What he would like to acquire is another veteran pitcher to add to a starting rotation that has a pair of aces at the top and then a handful of promising prospects behind them without much major league experience.
"I don't suspect we'll make a major move but we hopefully will do a couple of things that will be tweaks that help the club certainly for this year," Zduriencik said Thursday.
How the rotation gets filled out will be one of the major questions when Seattle reports for spring training in the middle of February. Pitchers and catchers will be on the field Feb. 13 and the first full squad workout is Feb. 18.
Seattle has the top of its rotation settled with former AL Cy Young winner Felix Hernandez and Hisashi Iwkuama forming a formidable combo. But the bridge between that pair and some of the youngsters Seattle would like to see take the final spots in the rotation is the question.
Asked if he was comfortable with how his rotation sits, Zduriencik said, "not tremendously."
"I think there is certainly potential there. There are some things that have to come together. When you're placing a lot of faith and trust in young kids that have very short windows of success, that's risky," Zduriencik said. "I will say that they're talented but how quickly they become legitimate major leaguers, is yet to be seen. There may be opportunities for us in the next period of time, few days or so, maybe we'll be able to add something to it."
Manager Lloyd McClendon said he would be disappointed if top prospect Taijuan Walker didn't make the rotation out of spring training, but he's expected to contend with James Paxton, Erasmo Ramirez and Brandon Maurer for one of those final spots.
There is not a higher-regarded prospect in the Mariners system than Walker. He was described by Zduriencik as the best athlete in the entire organization and he called his brief call-up at the end of last season "short and impressive."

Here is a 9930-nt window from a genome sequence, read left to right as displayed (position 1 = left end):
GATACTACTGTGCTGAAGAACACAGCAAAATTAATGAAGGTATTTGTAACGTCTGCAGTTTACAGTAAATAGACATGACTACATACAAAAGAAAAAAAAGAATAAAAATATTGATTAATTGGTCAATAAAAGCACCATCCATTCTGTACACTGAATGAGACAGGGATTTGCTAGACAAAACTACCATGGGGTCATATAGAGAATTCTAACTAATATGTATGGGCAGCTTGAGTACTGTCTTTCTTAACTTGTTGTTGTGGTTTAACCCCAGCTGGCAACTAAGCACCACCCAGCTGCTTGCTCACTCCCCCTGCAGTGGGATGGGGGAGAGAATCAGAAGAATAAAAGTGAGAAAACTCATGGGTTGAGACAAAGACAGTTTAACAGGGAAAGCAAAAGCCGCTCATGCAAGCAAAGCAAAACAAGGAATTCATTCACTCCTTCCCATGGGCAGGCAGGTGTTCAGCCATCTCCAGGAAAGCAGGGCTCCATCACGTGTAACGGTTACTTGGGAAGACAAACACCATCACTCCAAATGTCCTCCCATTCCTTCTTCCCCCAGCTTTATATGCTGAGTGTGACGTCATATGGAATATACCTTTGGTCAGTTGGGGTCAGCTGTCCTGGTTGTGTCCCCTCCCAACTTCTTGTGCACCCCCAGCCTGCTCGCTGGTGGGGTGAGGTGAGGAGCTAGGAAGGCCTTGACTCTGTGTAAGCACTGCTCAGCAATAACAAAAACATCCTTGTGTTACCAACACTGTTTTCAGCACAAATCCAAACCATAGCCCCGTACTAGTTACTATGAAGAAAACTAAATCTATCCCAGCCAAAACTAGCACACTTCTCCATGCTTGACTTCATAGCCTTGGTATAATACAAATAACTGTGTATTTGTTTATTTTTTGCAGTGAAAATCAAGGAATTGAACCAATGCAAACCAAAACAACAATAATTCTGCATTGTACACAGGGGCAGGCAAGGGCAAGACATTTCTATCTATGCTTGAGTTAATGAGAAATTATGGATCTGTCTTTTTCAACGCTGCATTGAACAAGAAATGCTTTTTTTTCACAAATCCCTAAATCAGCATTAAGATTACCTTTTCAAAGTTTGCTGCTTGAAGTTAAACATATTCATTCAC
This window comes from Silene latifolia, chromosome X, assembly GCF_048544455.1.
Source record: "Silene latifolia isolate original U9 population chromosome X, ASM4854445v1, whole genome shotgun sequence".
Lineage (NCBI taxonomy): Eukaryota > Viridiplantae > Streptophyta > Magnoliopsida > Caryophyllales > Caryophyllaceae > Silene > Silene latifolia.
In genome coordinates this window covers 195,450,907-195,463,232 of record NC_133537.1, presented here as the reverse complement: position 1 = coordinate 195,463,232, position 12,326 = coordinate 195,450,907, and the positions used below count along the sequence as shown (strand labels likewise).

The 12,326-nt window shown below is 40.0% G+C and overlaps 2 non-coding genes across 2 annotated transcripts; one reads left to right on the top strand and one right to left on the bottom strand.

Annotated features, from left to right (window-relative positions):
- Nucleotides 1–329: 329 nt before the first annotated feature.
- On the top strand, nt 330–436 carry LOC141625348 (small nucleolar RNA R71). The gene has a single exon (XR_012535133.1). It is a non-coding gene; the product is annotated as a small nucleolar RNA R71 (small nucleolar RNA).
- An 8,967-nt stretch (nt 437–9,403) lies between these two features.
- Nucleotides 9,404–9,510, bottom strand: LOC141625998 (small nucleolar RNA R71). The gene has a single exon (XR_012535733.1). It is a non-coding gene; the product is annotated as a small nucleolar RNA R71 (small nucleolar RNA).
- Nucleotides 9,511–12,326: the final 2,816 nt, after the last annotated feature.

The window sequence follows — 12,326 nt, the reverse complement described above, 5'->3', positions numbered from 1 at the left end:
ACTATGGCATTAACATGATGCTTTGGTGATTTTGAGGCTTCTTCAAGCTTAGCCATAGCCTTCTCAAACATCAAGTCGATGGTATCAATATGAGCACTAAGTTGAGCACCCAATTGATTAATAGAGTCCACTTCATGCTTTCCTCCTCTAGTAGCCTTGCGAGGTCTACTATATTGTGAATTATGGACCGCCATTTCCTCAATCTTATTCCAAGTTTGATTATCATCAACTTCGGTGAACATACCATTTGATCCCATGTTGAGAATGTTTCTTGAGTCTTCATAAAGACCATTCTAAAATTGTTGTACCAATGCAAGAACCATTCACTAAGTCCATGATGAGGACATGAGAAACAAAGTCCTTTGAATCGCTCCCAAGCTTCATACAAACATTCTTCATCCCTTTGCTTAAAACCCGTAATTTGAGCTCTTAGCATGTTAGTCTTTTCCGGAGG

Walker made three starts for Seattle last season, going 1-0 with a 3.40 ERA. He struck out 12 batters in 15 innings pitched in his major league debut.
"He's young, he's talented, he's got a ton of ability. He has to acclimate himself to being a big league starting pitcher," Zduriencik said. "How quickly that comes, I don't know. Everybody is different."
Aside from the rotation, Seattle also has significant questions about how its outfield will shake out, specifically center field. The Mariners are hopeful that newly acquired outfielders Logan Morrison and Corey Hart are healthy enough to be regulars at the corner outfield spots. That leaves center field jumbled with Dustin Ackley, Michael Saunders and Franklin Gutierrez as options.
"As we roll into spring training it's all up to them," Zduriencik said. "I can't tell you who the center fielder is going to be. I can tell you who the candidates are. I can't tell you who the left fielder is going to be. I can tell you who the candidates are. ... If we're going to be a really good ball club, let's see what happens in spring training. It's up to them."